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Psychologists’ Mindfulness


As the discipline of psychology and its empirical studies continue to develop and grow, one crucial area of research has been the integration of mindfulness into psychotherapy (Shapiro, 2009). In the last few decades, mindfulness has become an empirically based intervention in clinical and non-clinical populations. Thus, mindfulness as a psychological intervention has been integrated across a wide range of health care settings (Shapiro, 2009). Jon Kabat-Zinn is considered the first well-known physician who brought mindfulness into mainstream clinical practices (Childs, 2007). Harrer (2009) defined mindfulness as “paying attention to the here-and-now experience in an accepting and nonjudgmental way and at the same time being aware of aspects of the mind itself” (p. 235). Many studies emphasize the importance of practicing mindfulness for therapists themselves (Rothaupt & Morgan, 2007). However, few studies investigated how therapists practice mindfulness.

. Harrer (2009) emphasized mindfulness and that being a mindful therapist empowers the therapeutic relationship and even some psychological techniques such as hypnosis, which has significant clinical implications. Harrer (2009) argued that being a mindful therapist is useful for the therapeutic relationship as well as the therapeutic process. In addition, Bruce, Manber, Shapiro, and Cnstantino (2010) indicated preliminary evidence that training in Zen meditation improves a psychotherapist’s ability to help patients. Psychotherapists personal benefits from practicing mindfulness enhances their ability to attune to themselves and their patients. Hence, it decreases the severity of symptoms, fosters their well-being and, improves interpersonal relationships. (Bruce et al., 2010)

Schure, Christopher, and Suzanne Christopher (2008) examined the outcome of teaching some mindfulness practices to counseling graduate students. After taking the mindfulness course, participants reported positive physical, emotional, mental, spiritual, and interpersonal changes. Furthermore, they reported a significant positive effect that enhanced their counseling skills. Moore (2008) conducted preliminary investigation into the use of brief mindfulness exercises as a means to providing an experiential introduction to mindfulness for clinical psychologists in training. Results indicated that participants acquired personal and professional benefits from engaging in brief mindfulness exercises. However, Moore (2008) suggested further research to examine the impact of frequency and duration of practicing mindfulness on gaining mindfulness skills.

Bien (2004) indicated that positive transformation in psychotherapy occurs slowly rather than immediately. According to Bien (2004), psychotherapy may be understood as a kind of mindfulness practice similar to working with Koan (an essential part of the history and traditions of Zen Buddhism; “Koan”, 2010), which is similar to a patient who presents a life dilemma without rational explanation. In order for psychotherapists to help patients get quantum change, they should be able to develop their own emotional and spiritual development as “cultivating their inner life” or being mindful (p. 499). In addition, psychotherapists should maintain a positive view of the fact that they are psychotherapists – a way of being. Therefore, they can have a positive expectation for their patients’ ability to change or improve. Bien (2004) suggested three ways for psychotherapists to cultivate their inner life, but he did not specify which type of mindfulness related to which outcome.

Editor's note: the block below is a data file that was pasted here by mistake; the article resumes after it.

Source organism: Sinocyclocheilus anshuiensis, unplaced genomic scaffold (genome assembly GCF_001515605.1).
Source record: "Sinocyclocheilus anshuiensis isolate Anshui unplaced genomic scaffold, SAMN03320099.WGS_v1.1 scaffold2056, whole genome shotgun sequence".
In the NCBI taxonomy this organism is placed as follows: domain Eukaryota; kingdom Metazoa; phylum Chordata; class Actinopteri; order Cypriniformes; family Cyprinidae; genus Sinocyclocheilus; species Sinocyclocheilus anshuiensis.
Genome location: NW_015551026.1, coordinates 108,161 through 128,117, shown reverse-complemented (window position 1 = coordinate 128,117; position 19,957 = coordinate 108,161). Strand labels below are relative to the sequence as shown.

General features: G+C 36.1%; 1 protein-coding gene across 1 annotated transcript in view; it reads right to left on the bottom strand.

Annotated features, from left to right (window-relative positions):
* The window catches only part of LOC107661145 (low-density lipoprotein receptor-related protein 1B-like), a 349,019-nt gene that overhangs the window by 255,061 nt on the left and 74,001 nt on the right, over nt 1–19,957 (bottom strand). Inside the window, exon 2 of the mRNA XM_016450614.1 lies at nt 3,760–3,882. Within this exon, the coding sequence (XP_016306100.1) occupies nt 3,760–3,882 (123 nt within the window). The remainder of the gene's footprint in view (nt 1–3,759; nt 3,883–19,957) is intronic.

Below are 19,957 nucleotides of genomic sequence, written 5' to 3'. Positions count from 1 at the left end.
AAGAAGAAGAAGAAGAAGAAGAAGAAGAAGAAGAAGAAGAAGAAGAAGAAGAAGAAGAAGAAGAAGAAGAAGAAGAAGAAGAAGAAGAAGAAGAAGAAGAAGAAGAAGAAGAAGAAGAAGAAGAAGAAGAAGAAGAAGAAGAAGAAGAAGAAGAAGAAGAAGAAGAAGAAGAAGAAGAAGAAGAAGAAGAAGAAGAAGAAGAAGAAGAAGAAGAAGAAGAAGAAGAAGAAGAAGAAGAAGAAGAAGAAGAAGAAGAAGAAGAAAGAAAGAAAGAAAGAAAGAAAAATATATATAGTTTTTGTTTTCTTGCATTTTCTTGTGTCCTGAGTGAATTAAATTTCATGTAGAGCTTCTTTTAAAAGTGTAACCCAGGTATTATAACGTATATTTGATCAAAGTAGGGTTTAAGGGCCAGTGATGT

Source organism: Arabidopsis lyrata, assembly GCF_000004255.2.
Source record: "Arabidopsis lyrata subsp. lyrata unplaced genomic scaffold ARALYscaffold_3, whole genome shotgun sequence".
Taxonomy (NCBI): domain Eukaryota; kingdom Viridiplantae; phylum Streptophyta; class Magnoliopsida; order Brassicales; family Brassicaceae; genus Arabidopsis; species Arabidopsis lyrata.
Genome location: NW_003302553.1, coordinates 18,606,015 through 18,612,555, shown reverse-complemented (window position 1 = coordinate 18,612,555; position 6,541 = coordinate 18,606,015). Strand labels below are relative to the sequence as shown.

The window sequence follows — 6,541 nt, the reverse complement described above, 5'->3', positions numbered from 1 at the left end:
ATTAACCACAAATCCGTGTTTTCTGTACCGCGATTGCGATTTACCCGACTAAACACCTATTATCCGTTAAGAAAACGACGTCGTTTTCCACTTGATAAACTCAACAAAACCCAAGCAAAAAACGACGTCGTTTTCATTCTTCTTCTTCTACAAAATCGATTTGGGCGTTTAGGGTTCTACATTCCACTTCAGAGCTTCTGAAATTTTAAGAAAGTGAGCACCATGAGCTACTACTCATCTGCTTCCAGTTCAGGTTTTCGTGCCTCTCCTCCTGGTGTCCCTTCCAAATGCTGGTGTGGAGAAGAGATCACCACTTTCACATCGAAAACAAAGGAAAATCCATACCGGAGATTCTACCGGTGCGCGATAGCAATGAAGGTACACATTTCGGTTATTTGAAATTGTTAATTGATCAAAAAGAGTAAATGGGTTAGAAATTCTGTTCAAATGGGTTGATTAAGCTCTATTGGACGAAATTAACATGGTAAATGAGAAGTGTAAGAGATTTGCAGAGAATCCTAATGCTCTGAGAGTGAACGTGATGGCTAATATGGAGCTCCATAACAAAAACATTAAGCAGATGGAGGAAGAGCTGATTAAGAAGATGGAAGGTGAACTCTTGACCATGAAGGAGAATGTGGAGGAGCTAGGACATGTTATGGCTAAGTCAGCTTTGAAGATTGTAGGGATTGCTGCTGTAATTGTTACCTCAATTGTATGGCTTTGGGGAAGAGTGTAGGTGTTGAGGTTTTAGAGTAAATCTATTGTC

Rothaupt and Morgan (2007) conducted a qualitative research to explain how counselors and counselor educators incorporate mindfulness into their personal and professional lives. Participants revealed several overarching themes of staying focused on the present. Rothaupt and Morgan (2007) concluded that counselors who incorporate mindfulness in their practice should practice mindfulness themselves. They suggested possible questions for future research: Which mindfulness practices are related to which outcomes? Is there a critical level of practice or "living mindfully" that is necessary to reap the positive benefits and to have an impact on work with clients and trainees? What is the long-term effect of specific practices and a mindful professional life on critical professional issues such as clinical burnout, client or student success rates, and professional satisfaction?


According to the previous articles, the findings suggest that counselors who incorporate mindfulness in their therapeutic practices are encouraged to practice it themselves because practicing mindfulness does not merely benefit patients; it also benefits psychologists themselves as a manner of self-care and a tool of facilitating the therapeutic relationship. I believe selecting clinical psychologists who integrate mindfulness with psychotherapy can best provide in depth information about this phenomenon. My dissertation will answer the recommended former study questions by Rothaupt and Morgan (2007) to obtain in depth information of psychologists’ practice of mindfulness. Specifically, the long-term effects of practicing mindfulness and the relationship between specific forms of mindfulness and positive outcomes.

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